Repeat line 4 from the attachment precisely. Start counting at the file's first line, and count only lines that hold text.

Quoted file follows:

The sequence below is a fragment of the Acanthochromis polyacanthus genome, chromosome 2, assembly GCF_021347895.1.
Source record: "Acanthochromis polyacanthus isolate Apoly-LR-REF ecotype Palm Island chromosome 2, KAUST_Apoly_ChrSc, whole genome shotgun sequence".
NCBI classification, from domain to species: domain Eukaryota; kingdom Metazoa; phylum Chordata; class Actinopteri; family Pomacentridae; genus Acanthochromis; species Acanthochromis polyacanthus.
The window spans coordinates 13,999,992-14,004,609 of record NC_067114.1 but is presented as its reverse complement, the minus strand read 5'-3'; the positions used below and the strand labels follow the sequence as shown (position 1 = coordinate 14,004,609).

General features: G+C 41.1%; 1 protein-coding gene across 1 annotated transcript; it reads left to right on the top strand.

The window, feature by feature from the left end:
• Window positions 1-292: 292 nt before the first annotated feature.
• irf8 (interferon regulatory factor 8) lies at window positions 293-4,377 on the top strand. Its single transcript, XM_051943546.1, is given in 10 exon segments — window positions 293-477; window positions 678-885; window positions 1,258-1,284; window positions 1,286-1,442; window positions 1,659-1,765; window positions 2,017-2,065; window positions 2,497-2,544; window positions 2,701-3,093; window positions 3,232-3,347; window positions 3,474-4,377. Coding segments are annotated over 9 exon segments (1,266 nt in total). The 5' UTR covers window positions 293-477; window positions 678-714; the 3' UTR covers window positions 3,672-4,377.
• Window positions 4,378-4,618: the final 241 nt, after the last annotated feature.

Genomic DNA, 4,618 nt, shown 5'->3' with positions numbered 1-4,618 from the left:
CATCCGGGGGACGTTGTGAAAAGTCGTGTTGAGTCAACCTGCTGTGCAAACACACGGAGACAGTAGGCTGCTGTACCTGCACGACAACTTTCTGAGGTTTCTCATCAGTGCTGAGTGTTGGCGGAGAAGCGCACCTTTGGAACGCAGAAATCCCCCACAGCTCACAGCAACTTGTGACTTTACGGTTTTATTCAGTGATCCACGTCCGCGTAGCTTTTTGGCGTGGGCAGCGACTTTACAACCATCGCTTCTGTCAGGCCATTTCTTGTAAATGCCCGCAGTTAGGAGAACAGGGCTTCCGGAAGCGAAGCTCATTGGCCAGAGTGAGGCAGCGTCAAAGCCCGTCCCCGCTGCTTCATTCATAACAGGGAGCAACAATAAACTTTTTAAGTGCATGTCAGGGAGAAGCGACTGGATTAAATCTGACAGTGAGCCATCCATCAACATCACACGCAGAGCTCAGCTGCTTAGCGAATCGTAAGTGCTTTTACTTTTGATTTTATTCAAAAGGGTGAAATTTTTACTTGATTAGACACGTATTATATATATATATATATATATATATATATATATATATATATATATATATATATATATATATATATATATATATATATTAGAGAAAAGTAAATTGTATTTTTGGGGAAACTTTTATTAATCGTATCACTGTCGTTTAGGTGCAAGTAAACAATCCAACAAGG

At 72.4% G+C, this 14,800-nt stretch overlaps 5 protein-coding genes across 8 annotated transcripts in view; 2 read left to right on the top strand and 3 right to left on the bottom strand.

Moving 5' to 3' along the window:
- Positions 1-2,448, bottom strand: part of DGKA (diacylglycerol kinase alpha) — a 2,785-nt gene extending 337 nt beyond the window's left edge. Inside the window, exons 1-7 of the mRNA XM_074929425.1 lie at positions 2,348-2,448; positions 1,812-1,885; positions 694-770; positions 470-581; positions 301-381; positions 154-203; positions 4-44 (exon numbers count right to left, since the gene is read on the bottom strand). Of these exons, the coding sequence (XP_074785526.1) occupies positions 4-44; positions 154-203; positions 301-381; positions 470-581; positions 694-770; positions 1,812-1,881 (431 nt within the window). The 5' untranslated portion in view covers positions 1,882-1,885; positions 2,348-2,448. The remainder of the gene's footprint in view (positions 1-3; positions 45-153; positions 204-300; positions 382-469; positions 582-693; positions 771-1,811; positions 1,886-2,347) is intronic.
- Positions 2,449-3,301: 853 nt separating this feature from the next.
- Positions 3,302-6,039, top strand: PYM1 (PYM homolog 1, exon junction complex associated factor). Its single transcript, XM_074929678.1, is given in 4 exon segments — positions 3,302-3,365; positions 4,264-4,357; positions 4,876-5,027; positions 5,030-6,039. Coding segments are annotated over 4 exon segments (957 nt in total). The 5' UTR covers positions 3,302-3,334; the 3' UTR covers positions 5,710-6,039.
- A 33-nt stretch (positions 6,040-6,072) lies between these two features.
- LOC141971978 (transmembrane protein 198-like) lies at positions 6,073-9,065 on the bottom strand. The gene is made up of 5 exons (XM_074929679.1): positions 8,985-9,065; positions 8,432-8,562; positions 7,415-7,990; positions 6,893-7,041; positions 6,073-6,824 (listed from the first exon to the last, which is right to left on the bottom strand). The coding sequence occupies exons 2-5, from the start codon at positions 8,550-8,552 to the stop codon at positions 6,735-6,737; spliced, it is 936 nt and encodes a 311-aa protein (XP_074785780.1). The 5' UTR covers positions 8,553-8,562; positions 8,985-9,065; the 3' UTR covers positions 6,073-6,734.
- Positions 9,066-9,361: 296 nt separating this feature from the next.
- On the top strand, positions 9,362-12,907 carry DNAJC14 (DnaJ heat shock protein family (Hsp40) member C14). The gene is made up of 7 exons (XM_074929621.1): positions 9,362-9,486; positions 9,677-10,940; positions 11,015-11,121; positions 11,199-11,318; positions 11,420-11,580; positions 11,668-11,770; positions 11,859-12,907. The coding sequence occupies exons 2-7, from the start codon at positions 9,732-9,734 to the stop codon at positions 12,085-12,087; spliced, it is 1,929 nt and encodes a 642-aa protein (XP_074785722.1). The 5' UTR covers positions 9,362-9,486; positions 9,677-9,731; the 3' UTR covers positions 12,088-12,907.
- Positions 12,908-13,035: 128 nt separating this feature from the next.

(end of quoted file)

The window spans coordinates 13,999,992-14,004,609 of record NC_067114.1 but is presented as its reverse complement, the minus strand read 5'-3'; the positions used below and the strand labels follow the sequence as shown (position 1 = coordinate 14,004,609).